Thursday 15 August 2013

GPC makes recommendations for affordable healthcare

Allow wider use of Medisave: Panel
Parliamentary committee report urges tweaks to heath-care financing
By Salma Khalik, The Straits Times, 14 Aug 2013

MEDISAVE should be used to cover more services and MediShield should pay for a larger share of treatment bills, according to the Government Parliamentary Committee (GPC) for Health.

These were among a slew of changes to health-care financing that it recommended in a report to Health Minister Gan Kim Yong yesterday. Led by GPC head Dr Lam Pin Min, the team of eight MPs gathered feedback from the public, health-care professionals and social workers.

Its suggestions include widening subsidies to cover more medicines, reviewing Medisave limits regularly, and removing age limits for health insurance and the portable primary care subsidy.

GPCs are groups of People's Action Party backbenchers who take a special interest in the workings of a ministry. They are regularly briefed by the ministry and consulted on issues of public interest. But it is unusual for them to issue a public report like this.

This committee's suggestions aim to help the many Singaporeans "worried and apprehensive about their current and future medical needs".

It said restrictions on the use of Medisave encourage unnecessary hospitalisation. Dr Lam pointed out an example to The Straits Times: Medisave pays up to $250 a day to patients in a nursing home but $450 to those in hospital. The committee wants the same limit for both.

The report added: "Social workers indicate that they see regular cases of clients who choose to voluntarily admit themselves or extend their stays in the hospitals so that they can utilise their Medisave for treatment."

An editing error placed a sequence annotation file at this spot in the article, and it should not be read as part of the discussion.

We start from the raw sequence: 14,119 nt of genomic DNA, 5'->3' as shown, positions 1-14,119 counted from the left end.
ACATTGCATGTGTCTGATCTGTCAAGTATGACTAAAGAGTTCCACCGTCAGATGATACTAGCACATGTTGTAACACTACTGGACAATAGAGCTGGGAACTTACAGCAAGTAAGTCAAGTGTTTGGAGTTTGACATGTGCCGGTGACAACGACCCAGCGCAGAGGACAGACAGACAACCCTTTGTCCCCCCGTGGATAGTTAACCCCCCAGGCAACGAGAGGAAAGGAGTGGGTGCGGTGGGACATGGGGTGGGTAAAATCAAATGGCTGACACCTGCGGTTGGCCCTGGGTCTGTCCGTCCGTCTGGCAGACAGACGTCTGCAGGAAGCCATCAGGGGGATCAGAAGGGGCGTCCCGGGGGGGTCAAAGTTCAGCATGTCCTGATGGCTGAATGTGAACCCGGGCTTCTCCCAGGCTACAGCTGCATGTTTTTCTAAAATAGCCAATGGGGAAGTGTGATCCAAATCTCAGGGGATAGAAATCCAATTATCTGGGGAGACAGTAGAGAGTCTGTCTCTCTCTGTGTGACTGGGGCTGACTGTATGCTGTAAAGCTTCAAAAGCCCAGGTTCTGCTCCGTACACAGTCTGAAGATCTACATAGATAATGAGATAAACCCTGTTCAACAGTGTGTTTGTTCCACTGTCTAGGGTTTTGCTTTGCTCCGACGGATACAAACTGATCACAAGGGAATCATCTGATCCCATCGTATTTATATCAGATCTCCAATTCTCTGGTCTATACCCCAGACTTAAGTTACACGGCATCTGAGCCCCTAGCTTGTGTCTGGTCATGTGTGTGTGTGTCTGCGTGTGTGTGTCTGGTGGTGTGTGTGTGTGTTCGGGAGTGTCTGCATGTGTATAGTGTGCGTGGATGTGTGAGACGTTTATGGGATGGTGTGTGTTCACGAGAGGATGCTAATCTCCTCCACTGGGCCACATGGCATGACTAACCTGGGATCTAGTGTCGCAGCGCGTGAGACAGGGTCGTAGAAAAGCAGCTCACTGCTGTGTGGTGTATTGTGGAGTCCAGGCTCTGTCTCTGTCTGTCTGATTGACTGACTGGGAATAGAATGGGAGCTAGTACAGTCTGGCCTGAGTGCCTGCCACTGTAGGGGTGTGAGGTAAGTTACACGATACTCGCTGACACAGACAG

It also suggested a tiered withdrawal limit, with older people allowed to take out more. Dr Chia Shi-Lu, another GPC member, said: "The current level of Medisave monies is probably a bit high and can be put to better use."

The Ministry of Health says people aged 65 to 70 have an average of $19,000 in Medisave. The GPC suggested freeing up Medi-save cash for health screening, dental procedures, physiotherapy and occupational therapy.

But it wants to cap the amount that can be used on treatment for relatives, so a person's savings are not depleted prematurely.

The GPC also highlighted failings in the national health insurance scheme. Some Singaporeans let their MediShield lapse because they can no longer afford the high premiums. Government top-ups do not help as these are often used to pay medical bills.

"Doctors shared that they would deliberately advise elderly patients to allow their MediShield coverage to lapse as the premiums were too high," said the report. The GPC added that it means their years spent paying into MediShield are wiped out.

It suggested letting people pay higher premiums when they are young to offset higher ones as they age, adding that it is best to use government top-ups only for paying premiums.

Mr Gan announced early this year that the ministry was undertaking a review of health-care financing. In his reply to the Health GPC yesterday, he said: "I agree with the key thrusts proposed by the committee. They reflect the same spirit of review that my ministry is undertaking for our health-care financing framework."

He added: "Several of our current policy reviews are aligned to your recommendations."

Suggestions at a glance